Lifespan and Brown University Program for High Schoolers Earns $50,000 Grant
A new program from Lifespan and Brown University aimed at increasing the number of high school students interested in working in orthopedics recently won a $50,000 grant from the Rhode Island Foundation. With the grant, the program – the Department of Orthopaedic Research Summer Academy Leadership (DORSAL) Program – will welcome its first students in the summer of 2024.
The DORSAL Program provides high school students from underserved backgrounds with a unique opportunity to explore orthopedics, offering mentorship and fostering a support network crucial for success. Students will participate in educational opportunities at Brown and lab time at Lifespan over 10 weeks in the summer. During the program, students will learn crucial skills, such as keeping a laboratory notebook and collecting data, laboratory safety and data analysis, networking, establishing an inclusive and diverse working culture, establishing a work-life balance, and how to write and present scientifically.
The funding of the DORSAL Program by the Rhode Island Foundation will make it possible for 10 local students from low-income communities to obtain valuable exposure, mentorship, and opportunity to form their own network in pursuit of a career in orthopedics, one of the least diverse and most difficult specialties to get into.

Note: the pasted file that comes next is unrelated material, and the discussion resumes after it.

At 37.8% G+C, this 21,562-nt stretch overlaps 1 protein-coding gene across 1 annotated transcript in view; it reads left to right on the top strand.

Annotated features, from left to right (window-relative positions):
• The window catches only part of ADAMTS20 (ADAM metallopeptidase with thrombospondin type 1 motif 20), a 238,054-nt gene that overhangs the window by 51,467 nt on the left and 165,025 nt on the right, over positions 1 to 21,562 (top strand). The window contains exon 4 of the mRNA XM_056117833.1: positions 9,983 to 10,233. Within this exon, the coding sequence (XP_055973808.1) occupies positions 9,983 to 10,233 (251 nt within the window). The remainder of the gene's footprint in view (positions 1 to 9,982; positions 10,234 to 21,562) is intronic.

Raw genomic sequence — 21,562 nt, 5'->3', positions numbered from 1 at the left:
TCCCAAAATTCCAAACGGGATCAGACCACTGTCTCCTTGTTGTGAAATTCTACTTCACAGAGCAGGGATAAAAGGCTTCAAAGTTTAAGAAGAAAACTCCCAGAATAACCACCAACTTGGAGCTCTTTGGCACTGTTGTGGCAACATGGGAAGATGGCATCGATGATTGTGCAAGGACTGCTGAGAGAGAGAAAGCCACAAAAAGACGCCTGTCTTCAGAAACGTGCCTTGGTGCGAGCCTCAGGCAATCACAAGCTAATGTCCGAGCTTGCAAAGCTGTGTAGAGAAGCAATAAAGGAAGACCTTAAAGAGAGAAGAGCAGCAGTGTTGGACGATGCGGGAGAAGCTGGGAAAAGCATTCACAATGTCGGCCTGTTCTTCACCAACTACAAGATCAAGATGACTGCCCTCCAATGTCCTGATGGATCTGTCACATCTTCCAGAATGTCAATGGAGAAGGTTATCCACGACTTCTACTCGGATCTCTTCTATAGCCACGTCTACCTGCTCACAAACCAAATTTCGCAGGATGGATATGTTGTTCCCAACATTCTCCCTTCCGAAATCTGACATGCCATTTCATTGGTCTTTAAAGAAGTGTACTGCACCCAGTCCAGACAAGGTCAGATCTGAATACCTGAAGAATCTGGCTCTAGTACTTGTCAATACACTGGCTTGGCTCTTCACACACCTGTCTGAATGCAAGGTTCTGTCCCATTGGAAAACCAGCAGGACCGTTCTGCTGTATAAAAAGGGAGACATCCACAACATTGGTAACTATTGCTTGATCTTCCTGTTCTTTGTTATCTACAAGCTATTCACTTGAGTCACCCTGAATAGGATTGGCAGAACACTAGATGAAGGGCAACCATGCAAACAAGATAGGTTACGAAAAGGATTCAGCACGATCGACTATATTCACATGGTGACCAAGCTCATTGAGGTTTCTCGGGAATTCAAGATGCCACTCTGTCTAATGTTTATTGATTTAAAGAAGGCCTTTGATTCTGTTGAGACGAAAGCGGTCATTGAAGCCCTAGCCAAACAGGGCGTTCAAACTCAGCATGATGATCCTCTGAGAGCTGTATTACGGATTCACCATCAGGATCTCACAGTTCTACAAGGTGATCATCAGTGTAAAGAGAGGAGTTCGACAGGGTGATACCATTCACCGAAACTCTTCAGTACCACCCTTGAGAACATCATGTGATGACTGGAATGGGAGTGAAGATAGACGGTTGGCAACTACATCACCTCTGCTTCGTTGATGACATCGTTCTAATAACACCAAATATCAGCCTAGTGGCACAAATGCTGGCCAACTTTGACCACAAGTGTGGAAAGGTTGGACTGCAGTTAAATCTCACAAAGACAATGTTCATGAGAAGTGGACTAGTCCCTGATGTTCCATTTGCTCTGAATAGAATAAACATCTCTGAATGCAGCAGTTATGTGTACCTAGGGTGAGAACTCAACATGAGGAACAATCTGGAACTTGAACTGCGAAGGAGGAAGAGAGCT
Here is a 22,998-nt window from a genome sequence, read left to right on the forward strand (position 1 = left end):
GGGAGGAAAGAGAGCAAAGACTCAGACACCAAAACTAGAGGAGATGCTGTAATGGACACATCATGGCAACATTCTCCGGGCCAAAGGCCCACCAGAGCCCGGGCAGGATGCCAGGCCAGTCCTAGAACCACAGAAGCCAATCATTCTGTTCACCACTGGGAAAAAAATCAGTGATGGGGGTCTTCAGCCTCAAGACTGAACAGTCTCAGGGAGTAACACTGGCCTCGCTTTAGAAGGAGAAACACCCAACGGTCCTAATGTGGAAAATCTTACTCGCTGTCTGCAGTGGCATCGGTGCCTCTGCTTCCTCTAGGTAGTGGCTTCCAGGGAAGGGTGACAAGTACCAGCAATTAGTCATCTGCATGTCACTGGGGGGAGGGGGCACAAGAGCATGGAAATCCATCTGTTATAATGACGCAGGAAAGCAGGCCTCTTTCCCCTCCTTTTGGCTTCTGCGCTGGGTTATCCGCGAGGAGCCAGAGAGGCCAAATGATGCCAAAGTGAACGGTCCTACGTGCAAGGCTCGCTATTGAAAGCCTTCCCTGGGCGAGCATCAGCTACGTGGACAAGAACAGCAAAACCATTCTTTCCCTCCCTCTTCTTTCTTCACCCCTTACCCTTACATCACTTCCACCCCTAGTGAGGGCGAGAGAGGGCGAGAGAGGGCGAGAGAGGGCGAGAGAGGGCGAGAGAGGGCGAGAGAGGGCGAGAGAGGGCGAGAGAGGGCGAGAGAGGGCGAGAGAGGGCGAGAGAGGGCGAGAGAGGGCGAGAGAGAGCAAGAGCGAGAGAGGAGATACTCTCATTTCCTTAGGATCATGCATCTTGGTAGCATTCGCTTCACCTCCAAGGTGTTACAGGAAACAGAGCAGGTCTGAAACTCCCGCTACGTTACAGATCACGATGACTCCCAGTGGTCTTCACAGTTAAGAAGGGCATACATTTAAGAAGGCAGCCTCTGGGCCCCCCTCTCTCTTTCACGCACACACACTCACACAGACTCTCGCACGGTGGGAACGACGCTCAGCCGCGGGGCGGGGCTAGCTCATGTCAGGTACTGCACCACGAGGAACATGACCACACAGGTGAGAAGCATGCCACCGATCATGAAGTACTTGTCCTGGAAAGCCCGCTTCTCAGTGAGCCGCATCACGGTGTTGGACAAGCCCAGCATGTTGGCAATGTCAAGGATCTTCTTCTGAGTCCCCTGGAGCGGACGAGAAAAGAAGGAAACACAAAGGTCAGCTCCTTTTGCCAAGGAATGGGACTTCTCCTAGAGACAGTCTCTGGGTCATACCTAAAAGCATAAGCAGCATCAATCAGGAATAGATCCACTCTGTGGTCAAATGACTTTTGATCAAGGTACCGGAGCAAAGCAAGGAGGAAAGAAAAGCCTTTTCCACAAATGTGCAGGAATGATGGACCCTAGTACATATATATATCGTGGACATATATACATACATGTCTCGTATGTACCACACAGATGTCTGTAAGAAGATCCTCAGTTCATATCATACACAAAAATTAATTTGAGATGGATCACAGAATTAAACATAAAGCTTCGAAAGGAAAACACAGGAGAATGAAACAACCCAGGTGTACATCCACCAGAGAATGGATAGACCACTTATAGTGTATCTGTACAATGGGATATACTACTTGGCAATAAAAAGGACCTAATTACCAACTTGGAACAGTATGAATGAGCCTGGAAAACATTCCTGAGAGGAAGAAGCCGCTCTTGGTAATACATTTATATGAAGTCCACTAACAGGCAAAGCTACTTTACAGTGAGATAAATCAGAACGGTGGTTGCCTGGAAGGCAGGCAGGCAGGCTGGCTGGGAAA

“As a result of the extreme difficulty of navigating so many unknowns, very few local students from low-income communities are able to become physicians, and as a result, the needs of the communities and valuable cultural knowledge remains in deficit, and many communities experience health inequities as a result,” said Dioscaris R. Garcia, PhD, an assistant professor in Brown University’s department of orthopaedics.
The $50,000 grant represents a pivotal moment for the DORSAL Program. It will serve as a cornerstone for its continued efforts to educate and inspire the next generation of orthopedic surgeons and researchers. The funding will cover program expenses, including educational materials, hands-on experiences, mentorship initiatives, as well as a stipend and outreach efforts to identify exceptional students.
“It is our hopes that the program continues to grow, and more promising youth from underrepresented backgrounds have the opportunity and support to join the field of orthopedics,” said Garcia. “As someone that has traversed the same paths as our cohort, I’m incredibly excited to be for these students the person I wish I had in my pursuit of a career in orthopedics.”
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